Secondhand smoke exposure 'affects memory'.
The Northumbria University study is the first to explore the relationship between exposure to other people's smoke and everyday memory problems.
Dr Tom Heffernan and Dr Terence O'Neil, both researchers at the Collaboration for Drug and Alcohol Research Group at Northumbria University, compared a group of current smokers with two groups of non-smokers.
The non-smokers were those who were regularly exposed to secondhand smoke and those who were not.
Those exposed to secondhand smoke either lived with smokers or spent time with smokers, for example in a designated smoking area.
The three groups were tested on time-based memory - remembering to carry out an activity after some time -- and event-based memory, which refers to memory for future intentions and activities.
Researchers found that the non-smokers who had been exposed to secondhand smoke forgot almost 20% more in the memory tests than those non-smokers not exposed.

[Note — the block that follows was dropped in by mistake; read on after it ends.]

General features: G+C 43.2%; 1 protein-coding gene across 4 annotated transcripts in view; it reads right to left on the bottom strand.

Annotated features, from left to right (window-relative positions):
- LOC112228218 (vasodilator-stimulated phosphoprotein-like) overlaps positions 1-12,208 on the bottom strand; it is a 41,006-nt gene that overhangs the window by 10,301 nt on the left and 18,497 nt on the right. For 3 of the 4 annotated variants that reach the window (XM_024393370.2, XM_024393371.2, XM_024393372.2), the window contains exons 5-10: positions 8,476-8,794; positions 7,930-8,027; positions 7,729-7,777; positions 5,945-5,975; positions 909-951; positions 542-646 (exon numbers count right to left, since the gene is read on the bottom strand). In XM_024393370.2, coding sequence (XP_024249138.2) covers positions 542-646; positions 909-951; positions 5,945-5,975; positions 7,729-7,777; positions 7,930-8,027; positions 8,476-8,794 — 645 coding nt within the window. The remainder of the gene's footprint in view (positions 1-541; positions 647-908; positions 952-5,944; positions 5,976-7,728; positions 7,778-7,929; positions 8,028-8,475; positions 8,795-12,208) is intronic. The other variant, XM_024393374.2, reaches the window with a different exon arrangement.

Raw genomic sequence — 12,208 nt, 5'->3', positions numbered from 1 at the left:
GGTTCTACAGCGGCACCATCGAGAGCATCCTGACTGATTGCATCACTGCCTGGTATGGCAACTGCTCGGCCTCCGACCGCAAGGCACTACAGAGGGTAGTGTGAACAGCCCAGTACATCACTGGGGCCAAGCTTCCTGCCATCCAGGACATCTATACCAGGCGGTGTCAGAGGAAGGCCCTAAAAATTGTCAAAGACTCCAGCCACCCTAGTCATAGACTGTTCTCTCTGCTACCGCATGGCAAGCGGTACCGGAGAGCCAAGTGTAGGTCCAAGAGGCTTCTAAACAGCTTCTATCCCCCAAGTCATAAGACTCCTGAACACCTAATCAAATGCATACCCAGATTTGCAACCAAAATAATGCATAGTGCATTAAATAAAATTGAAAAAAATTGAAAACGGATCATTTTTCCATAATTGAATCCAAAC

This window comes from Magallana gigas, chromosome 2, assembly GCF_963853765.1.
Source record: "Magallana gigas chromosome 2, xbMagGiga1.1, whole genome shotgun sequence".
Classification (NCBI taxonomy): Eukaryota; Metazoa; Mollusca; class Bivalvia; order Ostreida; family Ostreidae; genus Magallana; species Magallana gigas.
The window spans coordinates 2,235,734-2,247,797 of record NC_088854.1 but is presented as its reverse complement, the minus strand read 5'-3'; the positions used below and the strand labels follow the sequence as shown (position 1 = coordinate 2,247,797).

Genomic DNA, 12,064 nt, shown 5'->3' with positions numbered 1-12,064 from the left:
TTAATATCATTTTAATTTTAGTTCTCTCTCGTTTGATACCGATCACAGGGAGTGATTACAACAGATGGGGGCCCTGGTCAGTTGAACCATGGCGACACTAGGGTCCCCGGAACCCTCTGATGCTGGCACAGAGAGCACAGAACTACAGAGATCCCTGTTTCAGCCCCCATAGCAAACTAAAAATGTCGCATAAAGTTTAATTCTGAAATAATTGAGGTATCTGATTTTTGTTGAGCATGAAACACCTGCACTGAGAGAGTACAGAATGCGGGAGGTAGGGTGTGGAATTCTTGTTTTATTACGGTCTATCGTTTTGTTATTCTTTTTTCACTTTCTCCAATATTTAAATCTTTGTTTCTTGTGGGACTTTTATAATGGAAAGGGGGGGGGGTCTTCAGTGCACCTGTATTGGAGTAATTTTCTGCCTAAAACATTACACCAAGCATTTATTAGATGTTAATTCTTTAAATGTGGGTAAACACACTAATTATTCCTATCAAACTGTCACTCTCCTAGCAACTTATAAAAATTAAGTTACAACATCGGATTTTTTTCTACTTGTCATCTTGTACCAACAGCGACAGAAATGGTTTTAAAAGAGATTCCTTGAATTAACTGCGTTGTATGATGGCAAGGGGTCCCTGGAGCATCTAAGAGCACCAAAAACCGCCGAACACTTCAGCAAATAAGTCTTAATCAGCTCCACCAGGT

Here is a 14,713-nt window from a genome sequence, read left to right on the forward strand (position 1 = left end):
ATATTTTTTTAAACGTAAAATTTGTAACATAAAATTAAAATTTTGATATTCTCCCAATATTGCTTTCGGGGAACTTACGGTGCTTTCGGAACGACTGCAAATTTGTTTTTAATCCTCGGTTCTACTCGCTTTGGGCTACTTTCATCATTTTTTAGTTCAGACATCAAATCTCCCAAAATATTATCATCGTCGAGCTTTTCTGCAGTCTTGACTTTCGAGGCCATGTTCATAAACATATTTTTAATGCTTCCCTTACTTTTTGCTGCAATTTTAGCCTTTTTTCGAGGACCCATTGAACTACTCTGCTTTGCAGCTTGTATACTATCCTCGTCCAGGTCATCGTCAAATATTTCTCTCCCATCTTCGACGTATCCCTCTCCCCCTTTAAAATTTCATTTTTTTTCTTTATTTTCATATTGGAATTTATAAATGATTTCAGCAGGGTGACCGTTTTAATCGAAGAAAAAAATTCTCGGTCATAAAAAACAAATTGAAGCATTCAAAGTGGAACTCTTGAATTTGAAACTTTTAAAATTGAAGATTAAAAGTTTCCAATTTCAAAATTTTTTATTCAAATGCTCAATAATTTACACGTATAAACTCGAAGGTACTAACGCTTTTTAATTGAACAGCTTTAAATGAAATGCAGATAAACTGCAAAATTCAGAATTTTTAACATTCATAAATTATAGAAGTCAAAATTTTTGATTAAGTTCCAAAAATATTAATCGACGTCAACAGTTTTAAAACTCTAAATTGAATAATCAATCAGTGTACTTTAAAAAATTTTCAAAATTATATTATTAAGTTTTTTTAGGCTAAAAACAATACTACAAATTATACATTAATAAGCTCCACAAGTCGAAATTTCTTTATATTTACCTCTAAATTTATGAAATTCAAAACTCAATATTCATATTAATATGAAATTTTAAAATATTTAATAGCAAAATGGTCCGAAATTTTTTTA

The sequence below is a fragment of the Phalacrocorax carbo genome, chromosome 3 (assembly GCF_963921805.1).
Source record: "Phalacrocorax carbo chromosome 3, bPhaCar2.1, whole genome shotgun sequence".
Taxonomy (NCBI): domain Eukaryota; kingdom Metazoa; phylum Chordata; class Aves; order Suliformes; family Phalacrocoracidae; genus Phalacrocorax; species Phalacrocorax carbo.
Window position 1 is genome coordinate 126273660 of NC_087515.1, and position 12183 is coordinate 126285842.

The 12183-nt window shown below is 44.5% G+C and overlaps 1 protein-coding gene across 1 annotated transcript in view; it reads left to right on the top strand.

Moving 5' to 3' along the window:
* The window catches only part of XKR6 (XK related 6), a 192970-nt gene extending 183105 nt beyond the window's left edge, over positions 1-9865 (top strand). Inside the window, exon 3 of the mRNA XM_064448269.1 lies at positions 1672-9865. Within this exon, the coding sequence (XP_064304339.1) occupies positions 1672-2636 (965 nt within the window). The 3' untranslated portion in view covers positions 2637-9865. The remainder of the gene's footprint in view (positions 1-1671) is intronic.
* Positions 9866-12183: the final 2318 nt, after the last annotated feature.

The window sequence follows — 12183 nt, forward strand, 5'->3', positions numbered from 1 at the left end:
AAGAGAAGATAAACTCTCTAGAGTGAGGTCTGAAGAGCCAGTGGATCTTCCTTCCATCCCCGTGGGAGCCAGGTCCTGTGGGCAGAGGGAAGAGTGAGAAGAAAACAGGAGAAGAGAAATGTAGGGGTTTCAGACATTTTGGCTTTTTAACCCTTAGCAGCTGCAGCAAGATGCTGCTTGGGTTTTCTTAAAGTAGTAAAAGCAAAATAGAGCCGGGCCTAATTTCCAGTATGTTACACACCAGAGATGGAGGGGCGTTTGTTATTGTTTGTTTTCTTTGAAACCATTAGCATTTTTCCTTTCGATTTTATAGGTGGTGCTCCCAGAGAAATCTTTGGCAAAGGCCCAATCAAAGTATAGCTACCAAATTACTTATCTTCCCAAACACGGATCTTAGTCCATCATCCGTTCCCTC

However, both groups out-performed the current smokers, who forgot 30% more than those who were not exposed to secondhand smoking. Dr Heffernan said: "According to recent reports by the World Health Organisation, exposure to secondhand smoke can have serious consequences on the health of people who have never smoked themselves, but who are exposed to other people's tobacco smoke.
"Our findings suggest that the deficits associated with secondhand smoke exposure extend to everyday cognitive function."